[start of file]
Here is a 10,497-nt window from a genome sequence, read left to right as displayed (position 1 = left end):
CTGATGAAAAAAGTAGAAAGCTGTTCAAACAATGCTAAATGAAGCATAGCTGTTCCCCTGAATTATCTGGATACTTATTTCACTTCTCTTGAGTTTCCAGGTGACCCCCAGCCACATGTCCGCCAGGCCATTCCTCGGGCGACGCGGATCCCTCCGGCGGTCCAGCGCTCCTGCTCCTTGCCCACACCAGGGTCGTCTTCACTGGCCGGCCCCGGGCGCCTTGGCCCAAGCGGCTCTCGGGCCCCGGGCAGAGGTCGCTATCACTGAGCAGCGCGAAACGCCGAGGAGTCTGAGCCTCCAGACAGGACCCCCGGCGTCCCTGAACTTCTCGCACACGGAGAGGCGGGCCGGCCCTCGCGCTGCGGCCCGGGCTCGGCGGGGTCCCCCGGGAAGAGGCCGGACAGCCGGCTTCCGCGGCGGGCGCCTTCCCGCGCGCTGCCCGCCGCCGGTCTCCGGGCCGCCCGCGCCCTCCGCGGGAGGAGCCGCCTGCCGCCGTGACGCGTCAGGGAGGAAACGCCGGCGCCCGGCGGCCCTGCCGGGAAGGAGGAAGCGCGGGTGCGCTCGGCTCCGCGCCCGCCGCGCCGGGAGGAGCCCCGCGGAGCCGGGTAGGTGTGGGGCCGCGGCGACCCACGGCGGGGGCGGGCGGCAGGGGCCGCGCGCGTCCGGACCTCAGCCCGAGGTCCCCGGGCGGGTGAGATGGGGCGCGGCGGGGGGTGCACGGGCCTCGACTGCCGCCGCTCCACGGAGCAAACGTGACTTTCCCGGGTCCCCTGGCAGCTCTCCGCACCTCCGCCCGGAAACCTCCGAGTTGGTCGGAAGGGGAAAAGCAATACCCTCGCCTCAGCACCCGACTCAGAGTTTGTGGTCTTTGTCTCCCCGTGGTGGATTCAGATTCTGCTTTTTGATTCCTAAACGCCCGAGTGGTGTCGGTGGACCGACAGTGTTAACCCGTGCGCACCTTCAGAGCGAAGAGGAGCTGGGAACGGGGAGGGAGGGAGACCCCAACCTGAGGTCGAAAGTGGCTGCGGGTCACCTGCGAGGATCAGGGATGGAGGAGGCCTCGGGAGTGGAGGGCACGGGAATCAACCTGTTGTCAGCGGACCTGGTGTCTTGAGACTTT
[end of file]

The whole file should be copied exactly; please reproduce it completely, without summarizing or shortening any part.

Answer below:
Here is a 10,497-nt window from a genome sequence, read left to right as displayed (position 1 = left end):
CTGATGAAAAAAGTAGAAAGCTGTTCAAACAATGCTAAATGAAGCATAGCTGTTCCCCTGAATTATCTGGATACTTATTTCACTTCTCTTGAGTTTCCAGGTGACCCCCAGCCACATGTCCGCCAGGCCATTCCTCGGGCGACGCGGATCCCTCCGGCGGTCCAGCGCTCCTGCTCCTTGCCCACACCAGGGTCGTCTTCACTGGCCGGCCCCGGGCGCCTTGGCCCAAGCGGCTCTCGGGCCCCGGGCAGAGGTCGCTATCACTGAGCAGCGCGAAACGCCGAGGAGTCTGAGCCTCCAGACAGGACCCCCGGCGTCCCTGAACTTCTCGCACACGGAGAGGCGGGCCGGCCCTCGCGCTGCGGCCCGGGCTCGGCGGGGTCCCCCGGGAAGAGGCCGGACAGCCGGCTTCCGCGGCGGGCGCCTTCCCGCGCGCTGCCCGCCGCCGGTCTCCGGGCCGCCCGCGCCCTCCGCGGGAGGAGCCGCCTGCCGCCGTGACGCGTCAGGGAGGAAACGCCGGCGCCCGGCGGCCCTGCCGGGAAGGAGGAAGCGCGGGTGCGCTCGGCTCCGCGCCCGCCGCGCCGGGAGGAGCCCCGCGGAGCCGGGTAGGTGTGGGGCCGCGGCGACCCACGGCGGGGGCGGGCGGCAGGGGCCGCGCGCGTCCGGACCTCAGCCCGAGGTCCCCGGGCGGGTGAGATGGGGCGCGGCGGGGGGTGCACGGGCCTCGACTGCCGCCGCTCCACGGAGCAAACGTGACTTTCCCGGGTCCCCTGGCAGCTCTCCGCACCTCCGCCCGGAAACCTCCGAGTTGGTCGGAAGGGGAAAAGCAATACCCTCGCCTCAGCACCCGACTCAGAGTTTGTGGTCTTTGTCTCCCCGTGGTGGATTCAGATTCTGCTTTTTGATTCCTAAACGCCCGAGTGGTGTCGGTGGACCGACAGTGTTAACCCGTGCGCACCTTCAGAGCGAAGAGGAGCTGGGAACGGGGAGGGAGGGAGACCCCAACCTGAGGTCGAAAGTGGCTGCGGGTCACCTGCGAGGATCAGGGATGGAGGAGGCCTCGGGAGTGGAGGGCACGGGAATCAACCTGTTGTCAGCGGACCTGGTGTCTTGAGACTTT